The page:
A New Canaan official responsible for voter registration and education is calling for the town to install a temporary camera with a live feed of the absentee ballot box at Town Hall in order to address the apparent concerns of some citizens.
Absentee ballot box “vigilante” citizen groups appear to “suspect that nefarious goings on by one side or another are affecting the deposit of legitimate ABs [absentee ballots], and that some parties are somehow engaged in Ballot Harvesting operations,” according to Democratic Registrar of Voters John Amarilios.
“I would ask that the Town, following timely advice from counsel, immediately install a temporary camera focused on the immediate area of the box and feed its output not only to a recorder but also to a live TV79 or affiliated school channel feed so that those concerned about such matters can monitor the box remotely in real-time from the safety and comfort of their homes,” Amarilios said in an email sent Saturday to the Board of Selectmen. “This would obviate the need for the presence of any such in-person observer loitering in the vicinity of Town Hall, and would eliminate any voter intimidation issues that the presence of such a person or persons might create.”
The email was addressed to the selectmen and those included as recipients included Town Clerk Claudia Weber, Republican Registrar of Voters Joan McLaughlin, Paul Sedlak and NewCanaanite.com. It wasn’t immediately clear what steps, if any, the selectmen would take in response to Amarilios’s letter.
Election Day is Nov. 8. Those eligible to vote absentee included those who are ill or physically unable to vote in-person on Election Day, those who will be out of town on Election Day and U.S. military members, according to the town clerk’s page on the municipal website. Absentee voting is a two-step process, the website said. People using it must fill out an Absentee Ballot Application and return it to the town clerk. After it’s received and approved, a ballot will be mailed or handed to the voter. Then, the absentee ballot voter must return the ballot to the town clerk prior to the close of polls. “We encourage all voters to use the Official Ballot Drop-Box in front of the main entrance to Town Hall for both applications and absentee ballots,” the municipal website says.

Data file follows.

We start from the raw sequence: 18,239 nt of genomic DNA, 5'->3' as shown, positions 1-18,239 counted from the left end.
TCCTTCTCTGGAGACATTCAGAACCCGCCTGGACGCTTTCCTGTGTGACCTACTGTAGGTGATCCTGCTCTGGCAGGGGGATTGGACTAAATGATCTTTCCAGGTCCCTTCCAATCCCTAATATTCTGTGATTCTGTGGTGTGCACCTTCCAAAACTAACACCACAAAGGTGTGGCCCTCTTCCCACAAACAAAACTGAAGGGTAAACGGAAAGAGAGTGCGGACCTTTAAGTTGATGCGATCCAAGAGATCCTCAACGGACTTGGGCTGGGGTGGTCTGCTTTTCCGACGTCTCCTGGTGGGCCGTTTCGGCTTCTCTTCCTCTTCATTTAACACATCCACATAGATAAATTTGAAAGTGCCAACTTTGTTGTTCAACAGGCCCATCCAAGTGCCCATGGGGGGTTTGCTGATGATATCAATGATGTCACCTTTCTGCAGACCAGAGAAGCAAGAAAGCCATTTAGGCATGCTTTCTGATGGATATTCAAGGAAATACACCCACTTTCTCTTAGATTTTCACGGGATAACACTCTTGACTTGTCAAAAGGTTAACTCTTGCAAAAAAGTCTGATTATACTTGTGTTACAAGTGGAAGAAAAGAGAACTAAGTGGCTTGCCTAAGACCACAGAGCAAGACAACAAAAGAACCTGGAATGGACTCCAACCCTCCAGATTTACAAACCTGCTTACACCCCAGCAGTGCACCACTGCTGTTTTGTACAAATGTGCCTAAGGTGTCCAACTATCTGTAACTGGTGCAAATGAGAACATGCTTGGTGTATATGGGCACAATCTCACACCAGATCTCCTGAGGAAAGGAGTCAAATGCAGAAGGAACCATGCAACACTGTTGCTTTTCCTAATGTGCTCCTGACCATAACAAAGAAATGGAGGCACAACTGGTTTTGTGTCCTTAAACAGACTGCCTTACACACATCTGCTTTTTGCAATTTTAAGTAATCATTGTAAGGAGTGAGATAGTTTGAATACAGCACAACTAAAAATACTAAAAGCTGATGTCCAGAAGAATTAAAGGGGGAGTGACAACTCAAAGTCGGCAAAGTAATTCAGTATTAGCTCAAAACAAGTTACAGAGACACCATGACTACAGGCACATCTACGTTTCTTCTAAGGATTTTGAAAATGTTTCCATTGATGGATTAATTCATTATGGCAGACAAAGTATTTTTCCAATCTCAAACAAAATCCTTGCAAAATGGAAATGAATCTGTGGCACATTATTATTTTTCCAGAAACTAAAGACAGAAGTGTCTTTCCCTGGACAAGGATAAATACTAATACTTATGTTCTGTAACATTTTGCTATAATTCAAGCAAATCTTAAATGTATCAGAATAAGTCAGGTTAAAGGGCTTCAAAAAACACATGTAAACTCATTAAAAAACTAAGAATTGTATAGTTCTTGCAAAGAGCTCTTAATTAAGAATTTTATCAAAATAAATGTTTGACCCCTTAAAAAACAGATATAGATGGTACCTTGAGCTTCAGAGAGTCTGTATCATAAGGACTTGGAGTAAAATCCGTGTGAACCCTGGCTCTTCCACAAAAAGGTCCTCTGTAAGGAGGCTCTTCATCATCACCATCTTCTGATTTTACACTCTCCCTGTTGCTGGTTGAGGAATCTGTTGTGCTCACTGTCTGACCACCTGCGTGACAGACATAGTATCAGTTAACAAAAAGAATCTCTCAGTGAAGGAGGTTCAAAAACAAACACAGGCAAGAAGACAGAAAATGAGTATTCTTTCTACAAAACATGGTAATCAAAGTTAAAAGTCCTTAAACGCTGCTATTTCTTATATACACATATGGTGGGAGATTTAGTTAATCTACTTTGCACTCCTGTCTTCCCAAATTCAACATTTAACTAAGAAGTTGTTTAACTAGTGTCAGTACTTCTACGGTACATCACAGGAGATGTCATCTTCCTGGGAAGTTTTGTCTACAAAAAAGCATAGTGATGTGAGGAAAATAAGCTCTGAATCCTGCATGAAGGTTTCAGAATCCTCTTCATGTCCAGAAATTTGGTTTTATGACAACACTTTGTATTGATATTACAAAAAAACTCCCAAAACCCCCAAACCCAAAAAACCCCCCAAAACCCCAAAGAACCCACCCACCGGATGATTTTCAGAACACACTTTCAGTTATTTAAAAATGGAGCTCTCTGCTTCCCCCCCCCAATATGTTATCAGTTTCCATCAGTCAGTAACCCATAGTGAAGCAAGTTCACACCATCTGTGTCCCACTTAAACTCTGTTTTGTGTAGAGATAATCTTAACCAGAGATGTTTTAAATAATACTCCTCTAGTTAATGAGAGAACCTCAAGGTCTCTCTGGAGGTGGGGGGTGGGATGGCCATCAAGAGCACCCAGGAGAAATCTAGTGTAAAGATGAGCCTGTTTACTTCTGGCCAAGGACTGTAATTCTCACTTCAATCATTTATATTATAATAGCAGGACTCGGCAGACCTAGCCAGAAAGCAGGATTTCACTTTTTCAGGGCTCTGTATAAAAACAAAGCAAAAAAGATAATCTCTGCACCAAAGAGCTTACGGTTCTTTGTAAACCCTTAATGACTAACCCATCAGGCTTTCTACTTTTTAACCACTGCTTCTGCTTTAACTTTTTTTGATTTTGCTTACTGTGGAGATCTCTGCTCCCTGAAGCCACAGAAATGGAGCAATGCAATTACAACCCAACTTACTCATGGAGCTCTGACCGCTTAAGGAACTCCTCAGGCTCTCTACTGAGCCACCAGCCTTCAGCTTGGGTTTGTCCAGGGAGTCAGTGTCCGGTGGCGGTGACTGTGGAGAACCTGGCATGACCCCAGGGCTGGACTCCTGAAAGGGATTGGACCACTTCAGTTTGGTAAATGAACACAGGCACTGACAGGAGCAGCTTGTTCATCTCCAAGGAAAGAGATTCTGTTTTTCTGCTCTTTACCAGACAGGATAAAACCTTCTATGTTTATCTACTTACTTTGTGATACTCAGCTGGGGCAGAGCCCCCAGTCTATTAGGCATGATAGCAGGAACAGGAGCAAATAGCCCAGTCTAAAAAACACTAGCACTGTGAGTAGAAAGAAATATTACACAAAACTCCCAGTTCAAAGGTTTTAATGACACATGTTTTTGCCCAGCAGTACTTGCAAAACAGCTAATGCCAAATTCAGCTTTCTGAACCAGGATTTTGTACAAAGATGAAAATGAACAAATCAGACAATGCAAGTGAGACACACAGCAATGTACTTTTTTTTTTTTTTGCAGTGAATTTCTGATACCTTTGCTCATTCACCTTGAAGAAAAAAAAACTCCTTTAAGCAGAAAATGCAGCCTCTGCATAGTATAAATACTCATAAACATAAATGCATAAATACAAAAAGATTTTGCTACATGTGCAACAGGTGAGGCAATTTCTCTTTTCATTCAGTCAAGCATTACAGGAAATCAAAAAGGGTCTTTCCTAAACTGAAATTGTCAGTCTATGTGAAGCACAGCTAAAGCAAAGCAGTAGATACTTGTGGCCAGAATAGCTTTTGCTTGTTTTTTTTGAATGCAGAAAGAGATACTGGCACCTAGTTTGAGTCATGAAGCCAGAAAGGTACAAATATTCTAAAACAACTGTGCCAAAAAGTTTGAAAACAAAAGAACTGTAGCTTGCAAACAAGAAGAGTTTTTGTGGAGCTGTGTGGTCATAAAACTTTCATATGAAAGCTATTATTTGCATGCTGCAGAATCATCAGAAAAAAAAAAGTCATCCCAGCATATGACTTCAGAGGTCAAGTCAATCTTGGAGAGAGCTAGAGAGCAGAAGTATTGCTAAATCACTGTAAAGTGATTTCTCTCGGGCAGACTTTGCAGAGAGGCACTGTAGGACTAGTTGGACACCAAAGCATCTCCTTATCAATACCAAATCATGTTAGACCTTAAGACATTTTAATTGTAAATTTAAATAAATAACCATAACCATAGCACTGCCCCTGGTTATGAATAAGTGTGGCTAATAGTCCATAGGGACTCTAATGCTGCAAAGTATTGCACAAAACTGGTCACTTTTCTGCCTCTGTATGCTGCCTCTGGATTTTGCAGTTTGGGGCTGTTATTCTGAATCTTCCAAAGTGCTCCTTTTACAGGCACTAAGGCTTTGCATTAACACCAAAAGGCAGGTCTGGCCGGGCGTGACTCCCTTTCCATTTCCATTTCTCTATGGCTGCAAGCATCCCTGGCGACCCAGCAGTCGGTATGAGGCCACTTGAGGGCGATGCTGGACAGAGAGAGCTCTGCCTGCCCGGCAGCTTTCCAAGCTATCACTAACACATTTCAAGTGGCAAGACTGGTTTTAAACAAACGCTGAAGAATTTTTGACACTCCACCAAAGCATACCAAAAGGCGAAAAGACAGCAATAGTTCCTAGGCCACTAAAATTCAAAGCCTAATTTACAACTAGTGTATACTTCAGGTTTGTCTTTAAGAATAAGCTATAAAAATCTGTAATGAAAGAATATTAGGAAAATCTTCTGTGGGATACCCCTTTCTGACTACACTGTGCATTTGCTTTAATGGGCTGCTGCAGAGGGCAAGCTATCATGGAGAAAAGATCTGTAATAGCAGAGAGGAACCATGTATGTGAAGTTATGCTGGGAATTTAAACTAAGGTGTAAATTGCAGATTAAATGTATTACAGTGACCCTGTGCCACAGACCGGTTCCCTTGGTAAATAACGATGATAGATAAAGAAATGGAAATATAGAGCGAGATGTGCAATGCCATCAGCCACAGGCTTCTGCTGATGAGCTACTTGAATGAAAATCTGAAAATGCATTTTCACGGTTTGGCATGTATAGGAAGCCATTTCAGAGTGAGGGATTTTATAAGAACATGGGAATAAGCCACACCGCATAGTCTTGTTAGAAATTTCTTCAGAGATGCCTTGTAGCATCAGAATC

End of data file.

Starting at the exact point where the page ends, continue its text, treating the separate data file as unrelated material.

Amarilios in his email also suggest that the police officer who patrols downtown New Canaan “be mindful to keep the area clear of persons milling about the box, if any, until 8 pm on Election Day.” He cites a section of Connecticut General Statutes under which it’s a misdemeanor offense to obstruct pedestrian or vehicular traffic.
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It’s probably a good idea. In the last election I was surprised to see how many people were outside the voting place at the high school. Polling places are supposed to be kept free of gatherings to allow people to vote without fear of scrutiny. The drop box is a new kind of polling place and should be treated as one.
Political parties and candidates are allowed to speak with voters, post tents, distribute materials and display signs as long as they are 75 feet from the polling place. In theory, the drop box is not a polling place, because people will have already filled out and sealed their ballots. That said, I suppose there could be intimidation about dropping one’s ballot in the box, but that seems unlikely.